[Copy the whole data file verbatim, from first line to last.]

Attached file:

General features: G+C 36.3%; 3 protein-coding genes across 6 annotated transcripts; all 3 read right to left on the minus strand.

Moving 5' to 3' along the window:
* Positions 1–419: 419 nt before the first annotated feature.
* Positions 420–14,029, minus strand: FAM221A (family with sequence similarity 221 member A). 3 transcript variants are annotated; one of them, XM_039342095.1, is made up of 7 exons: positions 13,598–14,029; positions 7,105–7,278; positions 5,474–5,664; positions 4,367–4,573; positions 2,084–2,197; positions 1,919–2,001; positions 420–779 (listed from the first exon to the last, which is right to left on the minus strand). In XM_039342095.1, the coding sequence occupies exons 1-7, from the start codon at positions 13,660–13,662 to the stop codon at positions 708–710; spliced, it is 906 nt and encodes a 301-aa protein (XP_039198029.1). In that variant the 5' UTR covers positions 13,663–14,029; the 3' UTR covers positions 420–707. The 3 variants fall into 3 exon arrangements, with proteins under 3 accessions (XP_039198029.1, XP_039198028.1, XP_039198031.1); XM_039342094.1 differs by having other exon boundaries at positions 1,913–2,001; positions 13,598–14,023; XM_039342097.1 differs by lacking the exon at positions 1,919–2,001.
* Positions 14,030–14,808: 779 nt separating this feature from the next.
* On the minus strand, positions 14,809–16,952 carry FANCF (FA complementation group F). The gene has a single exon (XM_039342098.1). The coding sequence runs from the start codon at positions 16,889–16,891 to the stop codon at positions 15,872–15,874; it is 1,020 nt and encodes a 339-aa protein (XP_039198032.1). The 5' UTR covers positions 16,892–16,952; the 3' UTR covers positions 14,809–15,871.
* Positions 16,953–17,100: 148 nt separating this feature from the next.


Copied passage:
General features: G+C 36.3%; 3 protein-coding genes across 6 annotated transcripts; all 3 read right to left on the minus strand.

Moving 5' to 3' along the window:
* Positions 1–419: 419 nt before the first annotated feature.
* Positions 420–14,029, minus strand: FAM221A (family with sequence similarity 221 member A). 3 transcript variants are annotated; one of them, XM_039342095.1, is made up of 7 exons: positions 13,598–14,029; positions 7,105–7,278; positions 5,474–5,664; positions 4,367–4,573; positions 2,084–2,197; positions 1,919–2,001; positions 420–779 (listed from the first exon to the last, which is right to left on the minus strand). In XM_039342095.1, the coding sequence occupies exons 1-7, from the start codon at positions 13,660–13,662 to the stop codon at positions 708–710; spliced, it is 906 nt and encodes a 301-aa protein (XP_039198029.1). In that variant the 5' UTR covers positions 13,663–14,029; the 3' UTR covers positions 420–707. The 3 variants fall into 3 exon arrangements, with proteins under 3 accessions (XP_039198029.1, XP_039198028.1, XP_039198031.1); XM_039342094.1 differs by having other exon boundaries at positions 1,913–2,001; positions 13,598–14,023; XM_039342097.1 differs by lacking the exon at positions 1,919–2,001.
* Positions 14,030–14,808: 779 nt separating this feature from the next.
* On the minus strand, positions 14,809–16,952 carry FANCF (FA complementation group F). The gene has a single exon (XM_039342098.1). The coding sequence runs from the start codon at positions 16,889–16,891 to the stop codon at positions 15,872–15,874; it is 1,020 nt and encodes a 339-aa protein (XP_039198032.1). The 5' UTR covers positions 16,892–16,952; the 3' UTR covers positions 14,809–15,871.
* Positions 16,953–17,100: 148 nt separating this feature from the next.